The usefulness of limit switches

I saw someone write here a while back that the only point of limit switches was to be able to home the machine at the end of the day. I’d like to shed some light on this.

The limit switches allow you to operate based off a consistent 0,0 location. Upon homing, you can work from the same spot every time. Index your material off of a jig, and make the home location your work zero, and you can resume a cut without material loss if you encounter an error. Even if the torch snags a tip up and moves the sheet, you can re index, home, and start your file from the line of code the error occurred on.

Even more, let’s say you started your cut in the middle of the table with an unknown relative 0 like a madman (which I do all the time) and fire control freezes after a pause to fix a tip up. Well, I wrote down the machine coordinates, and the work coordinates, then subtracted them from each other to find the machine 0 I had started with. This ended up being X11.378, Y-1.355. Now, because I could not just type that into fire control, I had to use a combination of continuous jogging and 1/16 steps to get it to those coordinates to set my work zero where it had been. Luckily my material never shifted. I couldn’t get it dead on, but I was within .002 of each. Resumed my cut and you cannot tell I lost my zero and restarted in the middle. Took about 5 minutes to get back to zero and save the cut.

In the future, if I need to start a cut in the middle of the table on some scrap, I’ll probably move the torch from home by 1 inch increments then position the sheet accordingly to make it easier to get back to my exact work zero based on machine coordinates.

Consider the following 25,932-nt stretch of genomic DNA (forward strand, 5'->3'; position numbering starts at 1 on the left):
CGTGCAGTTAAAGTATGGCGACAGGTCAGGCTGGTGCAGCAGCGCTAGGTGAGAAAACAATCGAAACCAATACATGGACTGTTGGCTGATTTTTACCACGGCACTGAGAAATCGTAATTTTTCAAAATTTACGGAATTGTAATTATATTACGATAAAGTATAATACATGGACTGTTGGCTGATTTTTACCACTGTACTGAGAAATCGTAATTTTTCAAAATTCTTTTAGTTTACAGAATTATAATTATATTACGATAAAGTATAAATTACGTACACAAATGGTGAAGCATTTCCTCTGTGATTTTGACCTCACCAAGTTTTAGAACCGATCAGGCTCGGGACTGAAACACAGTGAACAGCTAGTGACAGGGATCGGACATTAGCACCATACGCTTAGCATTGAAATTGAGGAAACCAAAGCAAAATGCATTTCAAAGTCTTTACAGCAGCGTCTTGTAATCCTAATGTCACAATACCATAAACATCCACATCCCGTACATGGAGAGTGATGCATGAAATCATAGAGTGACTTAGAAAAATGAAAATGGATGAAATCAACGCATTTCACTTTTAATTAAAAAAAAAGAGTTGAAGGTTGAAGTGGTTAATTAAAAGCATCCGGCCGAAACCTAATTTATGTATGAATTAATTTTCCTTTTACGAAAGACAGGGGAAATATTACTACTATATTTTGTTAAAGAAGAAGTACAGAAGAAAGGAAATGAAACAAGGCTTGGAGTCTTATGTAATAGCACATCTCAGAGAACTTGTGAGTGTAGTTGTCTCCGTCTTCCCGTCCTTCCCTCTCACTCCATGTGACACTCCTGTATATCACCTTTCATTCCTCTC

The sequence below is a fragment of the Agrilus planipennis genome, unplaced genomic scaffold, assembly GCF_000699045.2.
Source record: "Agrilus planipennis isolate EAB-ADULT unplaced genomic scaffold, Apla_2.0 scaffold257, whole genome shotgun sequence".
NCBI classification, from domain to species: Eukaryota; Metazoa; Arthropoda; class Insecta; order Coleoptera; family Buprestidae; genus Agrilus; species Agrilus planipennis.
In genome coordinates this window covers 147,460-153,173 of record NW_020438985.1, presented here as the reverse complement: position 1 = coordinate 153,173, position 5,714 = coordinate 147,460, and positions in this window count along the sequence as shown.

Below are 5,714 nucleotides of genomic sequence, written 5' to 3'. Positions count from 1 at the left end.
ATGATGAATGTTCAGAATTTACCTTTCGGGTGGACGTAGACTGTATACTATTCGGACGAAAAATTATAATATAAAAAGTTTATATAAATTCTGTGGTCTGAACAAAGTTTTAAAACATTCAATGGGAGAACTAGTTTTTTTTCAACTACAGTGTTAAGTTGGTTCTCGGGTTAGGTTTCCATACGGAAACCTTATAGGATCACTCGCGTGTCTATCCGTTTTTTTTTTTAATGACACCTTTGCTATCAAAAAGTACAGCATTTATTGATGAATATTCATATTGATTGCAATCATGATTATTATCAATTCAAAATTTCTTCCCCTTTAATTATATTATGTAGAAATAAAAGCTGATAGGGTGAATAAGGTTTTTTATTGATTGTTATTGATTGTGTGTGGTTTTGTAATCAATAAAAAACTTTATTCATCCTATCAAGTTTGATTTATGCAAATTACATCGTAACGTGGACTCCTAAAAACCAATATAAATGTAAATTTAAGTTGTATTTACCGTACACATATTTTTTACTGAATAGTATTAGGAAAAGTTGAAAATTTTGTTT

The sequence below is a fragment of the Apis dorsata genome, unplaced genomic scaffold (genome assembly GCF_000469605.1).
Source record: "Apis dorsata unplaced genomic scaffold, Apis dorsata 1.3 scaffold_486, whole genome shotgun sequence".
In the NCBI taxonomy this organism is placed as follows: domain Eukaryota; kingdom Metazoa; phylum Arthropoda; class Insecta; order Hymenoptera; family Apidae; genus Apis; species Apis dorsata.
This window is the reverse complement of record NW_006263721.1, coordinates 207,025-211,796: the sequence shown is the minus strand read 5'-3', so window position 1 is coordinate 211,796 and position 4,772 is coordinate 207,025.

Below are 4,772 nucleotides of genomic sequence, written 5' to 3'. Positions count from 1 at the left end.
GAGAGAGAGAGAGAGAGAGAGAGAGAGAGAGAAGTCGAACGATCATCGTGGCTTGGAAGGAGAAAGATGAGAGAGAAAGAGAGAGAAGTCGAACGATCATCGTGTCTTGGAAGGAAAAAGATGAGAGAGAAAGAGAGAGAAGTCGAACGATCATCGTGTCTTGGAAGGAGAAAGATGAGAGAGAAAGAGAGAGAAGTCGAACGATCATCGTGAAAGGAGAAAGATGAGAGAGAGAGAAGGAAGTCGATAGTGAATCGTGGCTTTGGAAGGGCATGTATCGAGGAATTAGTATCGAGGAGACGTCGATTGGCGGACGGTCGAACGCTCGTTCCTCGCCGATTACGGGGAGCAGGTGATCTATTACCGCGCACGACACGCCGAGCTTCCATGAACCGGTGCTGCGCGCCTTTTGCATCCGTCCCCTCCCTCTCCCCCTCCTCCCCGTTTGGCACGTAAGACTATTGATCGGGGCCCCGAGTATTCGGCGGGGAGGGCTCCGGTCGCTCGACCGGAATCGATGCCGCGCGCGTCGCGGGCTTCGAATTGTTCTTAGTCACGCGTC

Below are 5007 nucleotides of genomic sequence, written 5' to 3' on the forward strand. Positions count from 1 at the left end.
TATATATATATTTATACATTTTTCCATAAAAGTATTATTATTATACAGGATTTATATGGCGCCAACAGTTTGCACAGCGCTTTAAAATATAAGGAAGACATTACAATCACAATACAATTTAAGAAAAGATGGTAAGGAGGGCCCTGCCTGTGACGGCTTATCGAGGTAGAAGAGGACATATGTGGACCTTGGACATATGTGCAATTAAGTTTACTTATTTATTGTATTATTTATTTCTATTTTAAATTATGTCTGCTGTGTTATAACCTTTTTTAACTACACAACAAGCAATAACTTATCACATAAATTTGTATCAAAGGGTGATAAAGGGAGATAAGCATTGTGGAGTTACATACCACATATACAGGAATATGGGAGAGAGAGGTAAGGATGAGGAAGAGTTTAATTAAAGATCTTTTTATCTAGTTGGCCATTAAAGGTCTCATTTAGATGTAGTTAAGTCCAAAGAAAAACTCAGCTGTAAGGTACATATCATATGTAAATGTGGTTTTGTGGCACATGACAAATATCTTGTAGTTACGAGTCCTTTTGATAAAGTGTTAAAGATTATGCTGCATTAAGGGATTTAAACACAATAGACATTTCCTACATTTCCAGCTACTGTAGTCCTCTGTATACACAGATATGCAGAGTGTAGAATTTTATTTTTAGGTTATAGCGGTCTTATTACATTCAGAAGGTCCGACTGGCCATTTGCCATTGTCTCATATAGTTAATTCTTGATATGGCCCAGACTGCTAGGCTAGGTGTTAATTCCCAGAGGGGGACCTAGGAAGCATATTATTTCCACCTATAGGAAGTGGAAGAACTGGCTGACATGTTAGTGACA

Firecontrol rarely gives me issues, I believe this was just a fluke from me pausing right as the torch was about to fire. Otherwise, every other pause worked fine, and I run firecontrol off a tiny cheap stick pc. Yes the limit switches kill a tiny bit of your workspace, but your table stays dialed in. Depends on what this ability to salvage a cut is worth to you. If you’re doing a giant sheets of tons of parts or huge signs, then the limit switches can pay themselves in one salvaged cut.

Happy cutting.

Just getting primed, 16g mild steel. Hypertherm 45xp with fine cuts, book specs.


Thanks for the input Jon… I’ve had my limit switches sitting here for a couple of months and just haven’t gotten around to doing the install(I know, big job right?) LOL… I think I’ll let it warm up just a big and go ahead and do it… Nobody says I have to run them all the time anyhow right??


That’s true. You can disable them, but you may have to move them to gain back the cutting space. Mine don’t give me any problems though.

For me the biggest advantage to using limit switches has been Firecontrol knowing the exact work envelope. It really helps to position my work zero and get the part where I want it without having to guess or do a lot of jogging to see where the right, left, top and bottom extremes are.

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You got me on that. I should note that was a discussion with someone that was having a number of issues with their setup with their system and getting a number of errors. I believe my quote was: “The only advantage that the limit switches have added is the convenience at the end of the day to press “Home” and it travels to that position and raises the torch.”

I should have said the “only advantage that I have found” since I have not had very complicated pieces and none that spanned past the area of the table.

I believe Langmuir’s original idea was for indexing so you are exactly right. There are some exceptionally valued purposes for the limit switches.

Having said that, yesterday I got no less than 7 warnings while I set up to cut three different pieces. I finally went into the settings, told the machine I did not have the limit switches and had a great time.
At the end of the day, I turned the limit switches back on and “Homed” the machine and put it away.